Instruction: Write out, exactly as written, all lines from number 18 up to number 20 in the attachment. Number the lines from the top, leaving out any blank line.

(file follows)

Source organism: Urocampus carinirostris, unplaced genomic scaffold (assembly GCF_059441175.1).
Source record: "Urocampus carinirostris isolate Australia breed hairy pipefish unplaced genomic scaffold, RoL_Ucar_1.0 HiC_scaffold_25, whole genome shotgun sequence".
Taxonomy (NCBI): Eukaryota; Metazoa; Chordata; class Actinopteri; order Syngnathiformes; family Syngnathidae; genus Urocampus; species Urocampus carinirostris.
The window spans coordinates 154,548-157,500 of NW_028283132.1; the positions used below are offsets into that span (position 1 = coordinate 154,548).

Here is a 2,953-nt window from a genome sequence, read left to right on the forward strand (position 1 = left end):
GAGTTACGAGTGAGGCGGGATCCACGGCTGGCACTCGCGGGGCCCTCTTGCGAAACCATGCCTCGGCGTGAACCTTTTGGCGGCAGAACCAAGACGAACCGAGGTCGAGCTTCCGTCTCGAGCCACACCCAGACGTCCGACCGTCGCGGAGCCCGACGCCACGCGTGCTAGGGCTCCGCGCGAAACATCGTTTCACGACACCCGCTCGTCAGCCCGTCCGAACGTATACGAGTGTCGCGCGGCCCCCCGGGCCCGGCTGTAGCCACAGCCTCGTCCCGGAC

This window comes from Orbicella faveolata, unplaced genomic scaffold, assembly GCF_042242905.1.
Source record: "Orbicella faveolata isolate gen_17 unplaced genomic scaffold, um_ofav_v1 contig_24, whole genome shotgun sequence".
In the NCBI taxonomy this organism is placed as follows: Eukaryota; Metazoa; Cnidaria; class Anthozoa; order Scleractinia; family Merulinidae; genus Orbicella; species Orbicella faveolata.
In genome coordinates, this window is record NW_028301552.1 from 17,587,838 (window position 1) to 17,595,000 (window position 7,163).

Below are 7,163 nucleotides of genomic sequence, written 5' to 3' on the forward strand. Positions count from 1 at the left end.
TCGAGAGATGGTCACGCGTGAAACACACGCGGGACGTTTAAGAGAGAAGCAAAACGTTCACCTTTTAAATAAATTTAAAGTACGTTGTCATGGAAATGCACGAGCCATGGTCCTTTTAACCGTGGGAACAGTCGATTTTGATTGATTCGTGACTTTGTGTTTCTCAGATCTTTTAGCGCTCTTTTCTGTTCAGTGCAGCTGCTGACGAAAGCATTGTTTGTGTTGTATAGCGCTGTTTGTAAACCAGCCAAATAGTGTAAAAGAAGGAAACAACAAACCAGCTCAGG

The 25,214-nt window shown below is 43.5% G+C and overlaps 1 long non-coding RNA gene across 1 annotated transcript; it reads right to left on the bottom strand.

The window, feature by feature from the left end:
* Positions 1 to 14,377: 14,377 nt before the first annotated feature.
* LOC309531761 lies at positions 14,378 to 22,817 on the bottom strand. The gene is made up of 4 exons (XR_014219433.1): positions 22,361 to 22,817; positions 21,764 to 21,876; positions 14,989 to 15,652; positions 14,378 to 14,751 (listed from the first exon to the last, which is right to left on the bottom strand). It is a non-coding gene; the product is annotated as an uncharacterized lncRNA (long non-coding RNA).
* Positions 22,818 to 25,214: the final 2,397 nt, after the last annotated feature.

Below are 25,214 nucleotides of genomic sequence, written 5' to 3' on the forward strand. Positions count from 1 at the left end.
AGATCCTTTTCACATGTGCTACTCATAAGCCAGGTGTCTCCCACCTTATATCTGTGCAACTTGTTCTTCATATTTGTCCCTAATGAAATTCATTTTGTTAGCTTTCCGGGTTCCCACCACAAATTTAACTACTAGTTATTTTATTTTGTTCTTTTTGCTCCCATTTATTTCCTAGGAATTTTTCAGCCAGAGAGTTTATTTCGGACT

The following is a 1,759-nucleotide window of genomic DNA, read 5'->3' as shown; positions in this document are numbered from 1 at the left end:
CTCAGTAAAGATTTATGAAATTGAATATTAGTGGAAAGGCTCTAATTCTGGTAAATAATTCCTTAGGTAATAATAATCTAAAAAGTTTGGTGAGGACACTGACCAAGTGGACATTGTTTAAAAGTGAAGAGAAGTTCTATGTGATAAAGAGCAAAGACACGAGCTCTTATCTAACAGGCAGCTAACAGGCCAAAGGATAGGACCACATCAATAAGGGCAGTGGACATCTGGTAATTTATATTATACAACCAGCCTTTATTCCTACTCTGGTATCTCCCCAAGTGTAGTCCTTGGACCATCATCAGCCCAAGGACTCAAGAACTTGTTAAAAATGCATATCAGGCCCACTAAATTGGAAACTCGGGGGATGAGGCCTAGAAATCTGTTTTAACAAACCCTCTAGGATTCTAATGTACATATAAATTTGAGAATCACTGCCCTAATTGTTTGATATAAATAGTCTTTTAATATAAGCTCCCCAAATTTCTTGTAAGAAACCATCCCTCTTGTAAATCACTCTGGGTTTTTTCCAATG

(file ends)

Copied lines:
Below are 25,214 nucleotides of genomic sequence, written 5' to 3' on the forward strand. Positions count from 1 at the left end.
AGATCCTTTTCACATGTGCTACTCATAAGCCAGGTGTCTCCCACCTTATATCTGTGCAACTTGTTCTTCATATTTGTCCCTAATGAAATTCATTTTGTTAGCTTTCCGGGTTCCCACCACAAATTTAACTACTAGTTATTTTATTTTGTTCTTTTTGCTCCCATTTATTTCCTAGGAATTTTTCAGCCAGAGAGTTTATTTCGGACT

The following is a 1,759-nucleotide window of genomic DNA, read 5'->3' as shown; positions in this document are numbered from 1 at the left end: